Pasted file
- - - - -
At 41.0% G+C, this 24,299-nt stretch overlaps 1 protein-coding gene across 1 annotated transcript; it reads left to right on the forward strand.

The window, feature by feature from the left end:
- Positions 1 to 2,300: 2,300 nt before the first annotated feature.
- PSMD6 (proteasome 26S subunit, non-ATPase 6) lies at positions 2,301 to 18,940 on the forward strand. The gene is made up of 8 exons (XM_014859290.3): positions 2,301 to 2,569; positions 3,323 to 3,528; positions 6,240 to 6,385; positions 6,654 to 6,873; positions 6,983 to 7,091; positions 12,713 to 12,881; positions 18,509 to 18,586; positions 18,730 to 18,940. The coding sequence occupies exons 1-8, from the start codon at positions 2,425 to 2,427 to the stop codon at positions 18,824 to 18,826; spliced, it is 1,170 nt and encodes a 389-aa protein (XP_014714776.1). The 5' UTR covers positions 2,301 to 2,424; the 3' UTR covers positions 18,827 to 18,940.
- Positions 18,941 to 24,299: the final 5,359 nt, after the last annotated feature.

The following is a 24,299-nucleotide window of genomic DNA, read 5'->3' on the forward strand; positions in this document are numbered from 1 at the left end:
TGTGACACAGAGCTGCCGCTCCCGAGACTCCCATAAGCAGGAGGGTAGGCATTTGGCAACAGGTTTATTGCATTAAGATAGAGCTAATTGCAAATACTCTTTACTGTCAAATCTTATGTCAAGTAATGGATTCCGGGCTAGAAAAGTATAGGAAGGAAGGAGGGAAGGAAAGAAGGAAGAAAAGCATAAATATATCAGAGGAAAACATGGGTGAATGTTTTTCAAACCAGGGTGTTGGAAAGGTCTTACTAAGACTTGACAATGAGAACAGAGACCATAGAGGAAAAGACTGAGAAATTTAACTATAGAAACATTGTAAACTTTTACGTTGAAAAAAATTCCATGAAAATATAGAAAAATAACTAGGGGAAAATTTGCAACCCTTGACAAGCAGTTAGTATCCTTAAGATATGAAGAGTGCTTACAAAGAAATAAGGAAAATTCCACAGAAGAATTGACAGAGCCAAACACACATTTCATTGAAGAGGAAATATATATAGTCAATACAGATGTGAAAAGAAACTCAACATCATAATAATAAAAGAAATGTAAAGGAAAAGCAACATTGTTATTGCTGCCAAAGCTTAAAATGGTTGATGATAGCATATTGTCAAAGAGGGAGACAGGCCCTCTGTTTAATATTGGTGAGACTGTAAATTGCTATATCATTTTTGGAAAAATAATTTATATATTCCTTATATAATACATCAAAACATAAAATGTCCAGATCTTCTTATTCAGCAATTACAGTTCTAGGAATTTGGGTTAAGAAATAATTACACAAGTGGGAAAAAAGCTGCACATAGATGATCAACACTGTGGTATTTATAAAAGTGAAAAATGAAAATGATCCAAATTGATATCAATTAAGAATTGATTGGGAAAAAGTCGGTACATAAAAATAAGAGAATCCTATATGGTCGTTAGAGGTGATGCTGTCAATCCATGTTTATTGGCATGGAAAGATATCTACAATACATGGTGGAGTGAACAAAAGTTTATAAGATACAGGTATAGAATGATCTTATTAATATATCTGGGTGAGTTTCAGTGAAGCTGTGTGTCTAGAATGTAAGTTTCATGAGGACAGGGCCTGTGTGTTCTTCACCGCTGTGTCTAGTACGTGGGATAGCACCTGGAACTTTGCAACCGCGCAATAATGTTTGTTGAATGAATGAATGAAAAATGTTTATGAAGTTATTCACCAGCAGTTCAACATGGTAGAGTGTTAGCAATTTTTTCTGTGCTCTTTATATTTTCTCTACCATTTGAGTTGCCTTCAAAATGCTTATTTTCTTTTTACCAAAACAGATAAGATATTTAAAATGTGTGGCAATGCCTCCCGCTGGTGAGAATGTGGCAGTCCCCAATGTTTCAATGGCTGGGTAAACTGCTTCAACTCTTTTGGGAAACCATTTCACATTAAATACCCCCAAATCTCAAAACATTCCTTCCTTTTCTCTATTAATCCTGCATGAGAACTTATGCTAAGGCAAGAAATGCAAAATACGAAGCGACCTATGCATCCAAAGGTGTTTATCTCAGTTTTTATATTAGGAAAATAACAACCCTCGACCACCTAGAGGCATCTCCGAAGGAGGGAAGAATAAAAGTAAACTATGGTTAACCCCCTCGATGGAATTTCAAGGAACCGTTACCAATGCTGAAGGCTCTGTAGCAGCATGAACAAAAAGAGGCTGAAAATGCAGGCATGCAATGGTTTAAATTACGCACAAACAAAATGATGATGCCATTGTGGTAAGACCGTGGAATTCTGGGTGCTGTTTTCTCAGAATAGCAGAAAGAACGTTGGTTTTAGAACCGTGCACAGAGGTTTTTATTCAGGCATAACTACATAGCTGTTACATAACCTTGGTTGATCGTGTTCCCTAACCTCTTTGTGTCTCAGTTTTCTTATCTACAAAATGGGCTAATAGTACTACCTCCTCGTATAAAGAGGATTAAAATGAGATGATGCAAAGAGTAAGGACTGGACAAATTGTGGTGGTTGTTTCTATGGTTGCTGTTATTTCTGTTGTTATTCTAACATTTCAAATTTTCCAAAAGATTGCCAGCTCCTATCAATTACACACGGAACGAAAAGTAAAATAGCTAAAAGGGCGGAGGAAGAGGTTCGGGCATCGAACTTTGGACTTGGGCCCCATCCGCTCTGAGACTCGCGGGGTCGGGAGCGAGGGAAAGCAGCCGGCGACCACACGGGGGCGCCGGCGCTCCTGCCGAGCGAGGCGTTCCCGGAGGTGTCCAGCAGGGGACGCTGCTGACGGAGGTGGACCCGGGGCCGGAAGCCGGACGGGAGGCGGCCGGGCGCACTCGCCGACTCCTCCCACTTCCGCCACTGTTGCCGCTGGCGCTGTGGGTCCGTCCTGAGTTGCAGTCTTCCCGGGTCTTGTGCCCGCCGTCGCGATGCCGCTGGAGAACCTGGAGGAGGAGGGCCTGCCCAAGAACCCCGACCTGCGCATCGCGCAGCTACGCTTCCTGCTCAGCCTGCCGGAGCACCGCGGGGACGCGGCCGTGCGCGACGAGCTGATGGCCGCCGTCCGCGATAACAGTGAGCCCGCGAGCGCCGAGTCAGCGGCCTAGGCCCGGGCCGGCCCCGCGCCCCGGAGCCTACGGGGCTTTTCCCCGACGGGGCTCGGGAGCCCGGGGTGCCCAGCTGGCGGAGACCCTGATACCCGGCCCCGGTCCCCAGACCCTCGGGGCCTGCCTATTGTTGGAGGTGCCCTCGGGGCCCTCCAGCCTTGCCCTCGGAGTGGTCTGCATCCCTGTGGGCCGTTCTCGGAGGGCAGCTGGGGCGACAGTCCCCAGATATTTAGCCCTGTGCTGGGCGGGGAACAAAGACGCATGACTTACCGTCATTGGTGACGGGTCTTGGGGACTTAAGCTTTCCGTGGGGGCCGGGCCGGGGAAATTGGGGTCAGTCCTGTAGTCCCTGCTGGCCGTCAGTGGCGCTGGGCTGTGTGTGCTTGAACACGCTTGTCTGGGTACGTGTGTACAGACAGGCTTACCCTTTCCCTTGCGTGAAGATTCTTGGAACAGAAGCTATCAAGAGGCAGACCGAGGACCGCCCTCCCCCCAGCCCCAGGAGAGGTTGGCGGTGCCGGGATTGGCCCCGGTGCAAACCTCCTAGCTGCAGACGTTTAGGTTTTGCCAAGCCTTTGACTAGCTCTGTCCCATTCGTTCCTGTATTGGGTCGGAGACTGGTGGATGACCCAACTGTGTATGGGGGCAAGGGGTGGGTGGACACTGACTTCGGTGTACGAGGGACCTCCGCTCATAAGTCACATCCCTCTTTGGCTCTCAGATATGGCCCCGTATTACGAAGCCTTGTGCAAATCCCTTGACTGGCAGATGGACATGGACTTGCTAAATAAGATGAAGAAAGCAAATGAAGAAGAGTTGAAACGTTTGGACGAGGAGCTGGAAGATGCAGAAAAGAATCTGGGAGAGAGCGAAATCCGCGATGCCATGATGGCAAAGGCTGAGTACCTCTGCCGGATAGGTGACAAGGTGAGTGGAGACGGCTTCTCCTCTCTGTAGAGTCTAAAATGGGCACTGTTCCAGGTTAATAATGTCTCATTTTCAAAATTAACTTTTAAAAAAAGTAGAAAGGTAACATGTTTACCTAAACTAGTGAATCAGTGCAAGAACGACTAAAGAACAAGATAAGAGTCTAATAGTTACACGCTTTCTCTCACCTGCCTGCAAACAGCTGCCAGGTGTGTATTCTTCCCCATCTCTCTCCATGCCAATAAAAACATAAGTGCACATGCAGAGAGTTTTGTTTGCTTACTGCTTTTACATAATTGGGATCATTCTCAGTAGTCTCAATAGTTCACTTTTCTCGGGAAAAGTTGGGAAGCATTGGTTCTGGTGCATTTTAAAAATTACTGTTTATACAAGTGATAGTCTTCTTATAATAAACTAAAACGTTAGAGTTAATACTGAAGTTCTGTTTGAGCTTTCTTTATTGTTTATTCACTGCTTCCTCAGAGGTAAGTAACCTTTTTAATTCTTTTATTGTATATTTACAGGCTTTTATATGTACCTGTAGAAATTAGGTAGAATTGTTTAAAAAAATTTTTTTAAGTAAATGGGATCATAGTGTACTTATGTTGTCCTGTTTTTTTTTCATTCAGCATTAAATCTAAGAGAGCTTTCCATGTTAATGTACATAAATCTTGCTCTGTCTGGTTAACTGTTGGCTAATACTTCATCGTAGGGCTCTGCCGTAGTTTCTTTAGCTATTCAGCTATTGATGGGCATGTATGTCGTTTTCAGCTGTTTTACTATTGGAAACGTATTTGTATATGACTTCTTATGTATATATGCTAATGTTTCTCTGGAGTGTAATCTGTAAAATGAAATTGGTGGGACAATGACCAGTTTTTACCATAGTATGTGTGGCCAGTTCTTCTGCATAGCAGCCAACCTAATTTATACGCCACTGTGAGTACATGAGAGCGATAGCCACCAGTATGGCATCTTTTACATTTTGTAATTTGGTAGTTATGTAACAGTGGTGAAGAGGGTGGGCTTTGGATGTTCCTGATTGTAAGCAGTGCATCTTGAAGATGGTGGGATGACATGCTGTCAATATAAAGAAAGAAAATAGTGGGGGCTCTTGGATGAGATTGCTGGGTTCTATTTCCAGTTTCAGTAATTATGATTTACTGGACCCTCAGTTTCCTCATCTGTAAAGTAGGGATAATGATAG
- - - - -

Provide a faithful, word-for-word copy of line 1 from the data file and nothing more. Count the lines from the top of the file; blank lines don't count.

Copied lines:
At 41.0% G+C, this 24,299-nt stretch overlaps 1 protein-coding gene across 1 annotated transcript; it reads left to right on the forward strand.